2 Americans, 19 others killed by blasts in Iraq

Kidnappers release video of a Briton, 2 U.S. workers

September 19, 2004|By Ashraf Khalil | Ashraf Khalil,LOS ANGELES TIMES

BAGHDAD, Iraq - Insurgents detonated three car bombs yesterday in their campaign against Iraqi security forces and U.S.-led troops, killing 19 people in a crowd outside a national guard recruiting station in Kirkuk and two U.S. soldiers on the road to the Baghdad airport.

Kidnappers also released the first video images of two Americans and a Briton who were seized Thursday at a residence in Baghdad, the capital. Each man identified himself and repeated an identical phrase specifying the work they had been doing in Iraq.

Al-Jazeera satellite channel, which broadcast the tape, said that the kidnappers were militants loyal to Abu Musab al-Zarqawi.

Al-Jazeera also broadcast a videotape of what it said were 10 kidnapped employees of a Turkish-American company. Their captors threatened to execute them in three days if the company did not cease operations in Iraq.

The Kirkuk car bomb sent shrapnel tearing through a crowd of young men gathered outside a recruiting center to apply for jobs in the nascent Iraqi National Guard.

"From the early morning I saw a big number of young men in front of the building," said Yawiz Qadir, a 44-year-old mechanic who was in his garage nearby when the bomber struck. "I saw the fire and smoke rising upwards from the place where all the young men were."

In addition to the 19 killed, 67 people were wounded by the Kirkuk blast.

Many undeterred

Applicants for jobs in the security forces, who often crowd around the gates to bases or police stations, have been a prime target for bombers. On Tuesday, a car bomb outside a Baghdad police recruiting station killed 47 people. On Sept. 4, a suicide car bomb outside a police station in Kirkuk killed 17 people.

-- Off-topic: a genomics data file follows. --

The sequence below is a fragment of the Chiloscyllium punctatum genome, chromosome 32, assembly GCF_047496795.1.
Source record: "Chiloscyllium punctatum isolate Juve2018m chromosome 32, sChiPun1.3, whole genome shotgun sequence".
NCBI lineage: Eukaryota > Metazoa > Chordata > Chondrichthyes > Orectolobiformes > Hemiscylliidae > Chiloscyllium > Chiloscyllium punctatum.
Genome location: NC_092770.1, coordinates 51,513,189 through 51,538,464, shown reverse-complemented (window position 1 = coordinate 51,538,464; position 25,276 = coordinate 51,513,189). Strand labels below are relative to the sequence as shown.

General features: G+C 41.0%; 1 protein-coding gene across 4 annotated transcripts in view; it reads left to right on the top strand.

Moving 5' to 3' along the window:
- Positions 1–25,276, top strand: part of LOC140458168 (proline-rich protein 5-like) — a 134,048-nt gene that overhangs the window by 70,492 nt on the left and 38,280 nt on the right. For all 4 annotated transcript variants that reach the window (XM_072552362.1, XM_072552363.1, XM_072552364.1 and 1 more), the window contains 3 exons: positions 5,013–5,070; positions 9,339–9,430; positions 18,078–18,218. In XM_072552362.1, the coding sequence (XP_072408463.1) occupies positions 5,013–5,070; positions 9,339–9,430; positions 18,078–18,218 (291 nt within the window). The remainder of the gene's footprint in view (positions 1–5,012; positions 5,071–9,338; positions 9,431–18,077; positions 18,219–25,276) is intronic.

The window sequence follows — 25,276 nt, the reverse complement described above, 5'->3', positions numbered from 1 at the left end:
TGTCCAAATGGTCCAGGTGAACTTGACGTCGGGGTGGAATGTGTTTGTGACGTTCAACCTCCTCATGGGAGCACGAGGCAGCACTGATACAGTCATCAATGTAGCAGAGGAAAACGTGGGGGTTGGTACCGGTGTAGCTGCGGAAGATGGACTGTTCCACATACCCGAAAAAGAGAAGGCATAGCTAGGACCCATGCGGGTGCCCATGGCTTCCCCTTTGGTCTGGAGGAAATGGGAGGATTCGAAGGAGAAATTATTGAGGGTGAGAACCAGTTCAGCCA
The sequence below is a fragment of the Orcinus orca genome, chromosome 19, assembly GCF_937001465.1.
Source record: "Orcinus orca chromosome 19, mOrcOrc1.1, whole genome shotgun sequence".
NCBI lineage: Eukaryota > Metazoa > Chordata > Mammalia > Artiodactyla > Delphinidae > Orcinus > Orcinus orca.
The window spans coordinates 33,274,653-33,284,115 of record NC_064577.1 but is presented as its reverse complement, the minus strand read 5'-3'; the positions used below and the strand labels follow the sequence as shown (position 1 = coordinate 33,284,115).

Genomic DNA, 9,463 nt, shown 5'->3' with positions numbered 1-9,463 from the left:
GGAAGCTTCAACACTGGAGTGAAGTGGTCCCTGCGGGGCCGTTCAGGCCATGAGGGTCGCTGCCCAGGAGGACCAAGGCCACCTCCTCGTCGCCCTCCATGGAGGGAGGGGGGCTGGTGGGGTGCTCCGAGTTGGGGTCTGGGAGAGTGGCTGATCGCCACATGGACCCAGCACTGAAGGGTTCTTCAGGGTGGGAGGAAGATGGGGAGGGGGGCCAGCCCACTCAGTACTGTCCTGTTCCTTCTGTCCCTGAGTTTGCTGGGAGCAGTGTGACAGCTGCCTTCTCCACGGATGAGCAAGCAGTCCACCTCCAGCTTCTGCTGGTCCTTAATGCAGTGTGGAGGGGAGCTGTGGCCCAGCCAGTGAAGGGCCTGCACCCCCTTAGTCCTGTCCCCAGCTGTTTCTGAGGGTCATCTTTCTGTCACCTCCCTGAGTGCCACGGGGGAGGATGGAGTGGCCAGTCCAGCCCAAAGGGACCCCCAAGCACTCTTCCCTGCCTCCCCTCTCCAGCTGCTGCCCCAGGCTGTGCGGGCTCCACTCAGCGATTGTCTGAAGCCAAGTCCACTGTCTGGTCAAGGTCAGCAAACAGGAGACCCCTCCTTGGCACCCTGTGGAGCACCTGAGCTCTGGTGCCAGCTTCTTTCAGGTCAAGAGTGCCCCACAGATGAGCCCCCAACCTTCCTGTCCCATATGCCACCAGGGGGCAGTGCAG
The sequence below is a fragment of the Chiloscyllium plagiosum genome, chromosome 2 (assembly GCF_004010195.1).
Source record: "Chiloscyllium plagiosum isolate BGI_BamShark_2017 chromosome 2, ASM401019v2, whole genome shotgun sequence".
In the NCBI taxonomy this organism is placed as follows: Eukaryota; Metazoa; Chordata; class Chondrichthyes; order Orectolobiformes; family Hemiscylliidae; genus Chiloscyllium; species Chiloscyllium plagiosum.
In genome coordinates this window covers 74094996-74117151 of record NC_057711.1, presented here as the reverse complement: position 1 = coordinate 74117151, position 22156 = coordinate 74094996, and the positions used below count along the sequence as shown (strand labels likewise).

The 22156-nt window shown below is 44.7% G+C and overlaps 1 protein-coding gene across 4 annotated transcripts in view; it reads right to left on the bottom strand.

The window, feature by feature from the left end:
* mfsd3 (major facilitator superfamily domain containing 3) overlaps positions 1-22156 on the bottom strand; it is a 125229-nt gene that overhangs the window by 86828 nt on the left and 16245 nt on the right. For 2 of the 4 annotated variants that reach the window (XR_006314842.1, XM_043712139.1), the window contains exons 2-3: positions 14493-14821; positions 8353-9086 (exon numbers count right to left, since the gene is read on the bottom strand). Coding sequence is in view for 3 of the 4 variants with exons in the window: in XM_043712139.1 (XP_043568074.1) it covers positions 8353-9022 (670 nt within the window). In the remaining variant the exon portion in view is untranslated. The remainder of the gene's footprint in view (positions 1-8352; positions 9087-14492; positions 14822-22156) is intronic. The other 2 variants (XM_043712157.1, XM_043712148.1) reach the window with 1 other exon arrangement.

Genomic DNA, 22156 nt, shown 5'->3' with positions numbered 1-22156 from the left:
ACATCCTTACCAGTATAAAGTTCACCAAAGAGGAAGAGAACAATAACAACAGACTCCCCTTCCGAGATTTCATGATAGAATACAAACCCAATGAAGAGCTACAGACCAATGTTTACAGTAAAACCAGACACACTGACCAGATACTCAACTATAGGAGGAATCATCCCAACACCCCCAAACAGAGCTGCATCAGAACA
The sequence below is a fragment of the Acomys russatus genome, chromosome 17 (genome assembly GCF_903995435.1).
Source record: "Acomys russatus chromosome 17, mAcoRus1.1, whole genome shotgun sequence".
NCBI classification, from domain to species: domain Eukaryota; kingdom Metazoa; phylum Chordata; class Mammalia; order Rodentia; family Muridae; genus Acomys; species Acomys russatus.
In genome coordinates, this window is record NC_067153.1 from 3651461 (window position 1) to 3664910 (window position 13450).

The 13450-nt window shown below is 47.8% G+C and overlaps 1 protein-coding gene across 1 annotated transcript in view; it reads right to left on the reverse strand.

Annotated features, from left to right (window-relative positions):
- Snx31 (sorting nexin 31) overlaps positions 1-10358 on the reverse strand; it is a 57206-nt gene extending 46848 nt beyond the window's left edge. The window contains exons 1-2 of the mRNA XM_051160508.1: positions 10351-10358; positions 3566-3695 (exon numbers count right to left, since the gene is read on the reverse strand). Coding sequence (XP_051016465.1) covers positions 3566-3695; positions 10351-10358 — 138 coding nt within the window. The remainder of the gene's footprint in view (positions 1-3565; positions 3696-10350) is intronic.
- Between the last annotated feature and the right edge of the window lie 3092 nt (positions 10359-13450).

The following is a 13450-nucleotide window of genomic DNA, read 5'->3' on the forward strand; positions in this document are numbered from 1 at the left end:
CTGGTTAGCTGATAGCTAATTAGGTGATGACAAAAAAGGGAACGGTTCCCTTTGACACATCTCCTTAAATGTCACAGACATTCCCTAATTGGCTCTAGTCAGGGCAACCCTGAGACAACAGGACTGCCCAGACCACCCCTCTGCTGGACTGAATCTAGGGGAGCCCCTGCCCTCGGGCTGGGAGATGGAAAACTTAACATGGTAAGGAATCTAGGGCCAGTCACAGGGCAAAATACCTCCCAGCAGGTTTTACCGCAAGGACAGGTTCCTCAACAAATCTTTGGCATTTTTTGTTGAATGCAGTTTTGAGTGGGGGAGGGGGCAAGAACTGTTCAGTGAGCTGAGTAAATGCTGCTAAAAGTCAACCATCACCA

The tactic is intended to discourage Iraqis from joining the security forces, but judging from the crowds that continue to gather outside recruiting centers, Iraqis remain willing to brave the risks. Most of those who gather there proclaim a mixture of patriotism and desperation for one of the relatively few available jobs.

In Baghdad, a pair of suicide bombers struck U.S. convoys along the same stretch of road leading to the airport.

According to the U.S. military, the first car bomb wounded three soldiers.

The second bomber struck a U.S. reaction team en route to the site of the first bombing a half-hour later, raising the possibility that the attacks were coordinated. That blast killed two soldiers and wounded eight others.

An Iraqi National Guard officer at the scene said the bomber detonated a Volkswagen Passat in the middle of the convoy.

He said U.S. troops at the scene were visibly distraught.

U.S. troops shut down the airport road, west of Baghdad, for several hours, causing substantial traffic delays throughout the city.

The road, considered one of the riskiest in the city, has been the site of dozens of deadly attacks.

A U.S. military spokesman, Rear Adm. Greg Slavonic, said he didn't know if the bombers worked in tandem, but said the incidents were under investigation.

Students wounded

North of the capital, 11 students at the Baquba Technical College were wounded when a mortar round struck near the school grounds.

The mortar had been fired at a group of Iraqi police and national guard troops who were responding to a report of a roadside bomb explosion, a U.S. military statement said.

Despite the bloodshed, Iraqi Prime Minister Ayad Allawi insisted that the opposition was not getting stronger, only more desperate. In an interview to be aired this morning on ABC's This Week With George Stephanopoulos, Allawi pointed to success in trouble spots such as the city of Samarra.

He said his forces were preparing to go into another major hot spot, Fallujah, but did not give a timetable. Allawi will be visiting Washington and the United Nations this week.

Al-Jazeera's video showed pictures of the three Western hostages taken Thursday in Baghdad: Americans Jack Hensley and Eugene "Jack" Armstrong, and Kenneth Bigley of Britain.

They were shown blindfolded and seated on the floor in front of a black-clad man reading a statement.

Each man identified himself and repeated an identical phrase that their job was "installing and furnishing camps at the Taji Base."

Women's release

Taji is a large U.S. encampment just north of the capital. Their captors demanded the release of Iraqi women detained in two U.S.-run prisons.

In Armstrong's hometown of Hillsdale, Mich., his brother, Frank Armstrong, said he'd spoken with the FBI about the abduction but declined to comment further.

"We only know what they're showing on television," said Minnta Davis, Armstrong's cousin. "We just know there are just a lot of prayers for him."

Gulf Supplies and Commercial Services, the employer of the kidnapped Americans and Briton, refused to comment on the tape when contacted by the Associated Press.

The Los Angeles Times is a Tribune Publishing newspaper. The Associated Press contributed to this article.

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